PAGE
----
Frozen stem cells for future use
We are constantly searching for new methods that allow for a broader and more effective medical application of existing cells for future treatments.
In case you contract a disease and have to be treated, there are chances that it will impact your immune system and overall health. Finding new ways to store stem cells could mean your treatments can be designed specifically for you.
An overall smarter way to age
Embryonic stem cells are among the body’s most flexible cells. They can turn into cells that make up organs, blood, nerves and bone. After birth, these cells exist in our bodies as adult stem cells and have a more limited range of options, usually restricted to the tissue in which they reside.
Cells and the DNA within them accumulate injuries as we age and are therefore less able to carry out certain functions such as correcting damage to DNA, generating new cells or generating energy. That accumulated damage to the DNA in our adult stem cells makes them less effective in stem cell treatments and transplants. That is why we have to make the most of our cells before they age.
The big promise of tiny cells
For any cell therapy to be successful, the methods of isolating, growing and expanding cell cultures must be perfected. That means we must be able to produce millions upon millions of homogenous, long-lived cells that are free from contamination with unwanted viral, bacterial and chemical agents. Doing that becomes easier when we have access to the right cells, because the success of tissue generation varies from organ to organ. If we can discover the genes and proteins involved in every step of tissue and organ formation, it may be possible to manufacture more precise treatments and even the necessary body parts.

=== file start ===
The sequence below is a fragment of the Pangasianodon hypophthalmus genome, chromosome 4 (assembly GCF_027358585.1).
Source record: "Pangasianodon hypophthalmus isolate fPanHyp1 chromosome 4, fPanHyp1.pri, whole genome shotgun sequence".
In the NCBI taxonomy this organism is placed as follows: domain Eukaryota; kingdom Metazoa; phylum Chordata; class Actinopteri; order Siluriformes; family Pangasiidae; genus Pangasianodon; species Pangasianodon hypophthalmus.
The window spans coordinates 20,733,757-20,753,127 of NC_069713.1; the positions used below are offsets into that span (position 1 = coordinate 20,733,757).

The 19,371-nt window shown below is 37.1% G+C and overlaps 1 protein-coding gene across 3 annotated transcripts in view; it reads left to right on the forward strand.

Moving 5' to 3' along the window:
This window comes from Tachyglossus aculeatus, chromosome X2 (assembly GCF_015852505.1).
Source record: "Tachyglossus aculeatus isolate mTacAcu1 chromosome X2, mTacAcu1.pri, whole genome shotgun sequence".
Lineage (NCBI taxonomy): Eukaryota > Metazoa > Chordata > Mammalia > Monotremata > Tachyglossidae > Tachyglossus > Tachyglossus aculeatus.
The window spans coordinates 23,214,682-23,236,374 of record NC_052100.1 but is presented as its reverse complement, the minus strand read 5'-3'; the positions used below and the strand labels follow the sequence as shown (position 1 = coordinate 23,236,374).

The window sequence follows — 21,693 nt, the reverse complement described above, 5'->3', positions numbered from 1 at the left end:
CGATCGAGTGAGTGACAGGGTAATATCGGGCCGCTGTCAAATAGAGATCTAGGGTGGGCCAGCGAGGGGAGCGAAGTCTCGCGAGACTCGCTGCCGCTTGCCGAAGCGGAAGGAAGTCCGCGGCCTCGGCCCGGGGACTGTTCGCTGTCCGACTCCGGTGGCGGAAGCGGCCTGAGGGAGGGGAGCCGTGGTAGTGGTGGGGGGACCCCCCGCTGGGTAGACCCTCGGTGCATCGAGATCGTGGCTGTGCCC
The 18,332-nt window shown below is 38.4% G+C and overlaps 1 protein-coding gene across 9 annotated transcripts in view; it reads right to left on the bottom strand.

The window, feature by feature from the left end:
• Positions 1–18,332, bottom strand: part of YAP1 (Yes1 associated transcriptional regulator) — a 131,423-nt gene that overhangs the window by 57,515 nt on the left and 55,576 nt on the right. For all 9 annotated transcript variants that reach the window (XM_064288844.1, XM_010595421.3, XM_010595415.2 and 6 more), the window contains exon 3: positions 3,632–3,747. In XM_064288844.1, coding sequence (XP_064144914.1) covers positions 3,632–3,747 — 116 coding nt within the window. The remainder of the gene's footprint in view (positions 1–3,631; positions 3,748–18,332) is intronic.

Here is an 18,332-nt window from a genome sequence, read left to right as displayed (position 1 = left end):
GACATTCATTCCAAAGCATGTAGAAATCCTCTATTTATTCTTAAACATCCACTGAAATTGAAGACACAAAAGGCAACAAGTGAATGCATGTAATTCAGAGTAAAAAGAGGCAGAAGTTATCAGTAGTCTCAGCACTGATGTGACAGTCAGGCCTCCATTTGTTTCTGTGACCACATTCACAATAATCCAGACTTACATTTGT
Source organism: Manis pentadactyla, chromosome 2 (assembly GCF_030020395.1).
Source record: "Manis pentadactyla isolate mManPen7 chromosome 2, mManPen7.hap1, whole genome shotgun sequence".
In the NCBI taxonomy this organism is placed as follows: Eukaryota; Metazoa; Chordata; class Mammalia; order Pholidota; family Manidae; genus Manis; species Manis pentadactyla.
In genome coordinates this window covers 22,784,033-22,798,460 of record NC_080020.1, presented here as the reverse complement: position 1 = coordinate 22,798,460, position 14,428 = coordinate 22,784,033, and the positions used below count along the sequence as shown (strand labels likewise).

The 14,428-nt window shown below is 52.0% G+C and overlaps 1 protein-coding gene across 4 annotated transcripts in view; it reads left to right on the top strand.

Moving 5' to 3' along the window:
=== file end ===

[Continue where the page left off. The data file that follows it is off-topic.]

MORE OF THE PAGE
Things we didn't think were possible five years ago can today be done routinely in the lab. In the long term, it would be ideal to supply enough stem cells to replace tissue and organs for every patient who needed one.
Transforming traditional medicine
Our consulting services cover different aspects of stem cell cryopreservation:
- continuous development of new freezing / storage methods (including methods for organoid preservation)
- strengthen and improve existing methods for cell freezing
- explore areas of innovation in cryobiology and the creation and commercialisation of freezing kits
Cell Freezing ››
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